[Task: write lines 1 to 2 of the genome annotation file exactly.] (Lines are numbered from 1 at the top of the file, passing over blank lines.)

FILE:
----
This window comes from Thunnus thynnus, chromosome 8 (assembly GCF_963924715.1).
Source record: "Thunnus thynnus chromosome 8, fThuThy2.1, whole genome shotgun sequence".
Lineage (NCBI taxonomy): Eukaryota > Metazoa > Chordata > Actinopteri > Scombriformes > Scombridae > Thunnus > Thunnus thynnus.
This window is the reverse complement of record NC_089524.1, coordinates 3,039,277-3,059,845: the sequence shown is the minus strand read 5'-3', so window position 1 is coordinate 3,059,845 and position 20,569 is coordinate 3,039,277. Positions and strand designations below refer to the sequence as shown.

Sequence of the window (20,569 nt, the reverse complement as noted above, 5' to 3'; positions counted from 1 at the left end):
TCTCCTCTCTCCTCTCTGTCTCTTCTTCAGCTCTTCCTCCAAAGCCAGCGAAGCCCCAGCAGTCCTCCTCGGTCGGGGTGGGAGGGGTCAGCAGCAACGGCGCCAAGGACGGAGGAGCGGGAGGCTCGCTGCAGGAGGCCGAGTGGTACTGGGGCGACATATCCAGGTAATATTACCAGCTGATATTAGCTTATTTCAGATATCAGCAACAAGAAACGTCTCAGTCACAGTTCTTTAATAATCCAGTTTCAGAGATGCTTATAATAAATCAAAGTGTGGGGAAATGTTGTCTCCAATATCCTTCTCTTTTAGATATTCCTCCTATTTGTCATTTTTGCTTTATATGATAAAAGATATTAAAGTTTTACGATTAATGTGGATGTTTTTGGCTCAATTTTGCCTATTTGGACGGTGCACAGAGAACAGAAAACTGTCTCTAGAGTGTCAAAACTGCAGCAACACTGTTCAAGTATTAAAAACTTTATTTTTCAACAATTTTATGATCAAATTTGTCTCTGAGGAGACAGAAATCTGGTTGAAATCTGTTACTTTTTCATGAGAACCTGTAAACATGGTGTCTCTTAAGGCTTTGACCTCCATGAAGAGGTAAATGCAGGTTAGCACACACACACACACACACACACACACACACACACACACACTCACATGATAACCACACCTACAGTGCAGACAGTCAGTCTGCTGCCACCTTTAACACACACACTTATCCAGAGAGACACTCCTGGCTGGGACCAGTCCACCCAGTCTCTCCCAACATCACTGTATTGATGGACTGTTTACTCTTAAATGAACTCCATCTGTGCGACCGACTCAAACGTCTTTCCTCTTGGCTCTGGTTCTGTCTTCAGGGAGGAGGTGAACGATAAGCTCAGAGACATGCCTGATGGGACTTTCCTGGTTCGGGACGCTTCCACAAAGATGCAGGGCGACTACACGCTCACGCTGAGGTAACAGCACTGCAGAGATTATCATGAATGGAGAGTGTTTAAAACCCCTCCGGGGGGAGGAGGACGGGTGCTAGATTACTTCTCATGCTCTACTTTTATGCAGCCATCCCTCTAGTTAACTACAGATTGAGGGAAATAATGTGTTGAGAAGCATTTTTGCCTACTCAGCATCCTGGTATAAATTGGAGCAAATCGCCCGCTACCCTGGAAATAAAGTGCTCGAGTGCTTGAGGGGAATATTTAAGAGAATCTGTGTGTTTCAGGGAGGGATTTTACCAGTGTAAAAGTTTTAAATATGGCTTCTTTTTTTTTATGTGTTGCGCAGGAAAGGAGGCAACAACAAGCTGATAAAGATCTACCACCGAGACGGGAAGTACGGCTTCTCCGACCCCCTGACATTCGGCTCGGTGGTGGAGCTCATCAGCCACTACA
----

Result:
This window comes from Thunnus thynnus, chromosome 8 (assembly GCF_963924715.1).
Source record: "Thunnus thynnus chromosome 8, fThuThy2.1, whole genome shotgun sequence".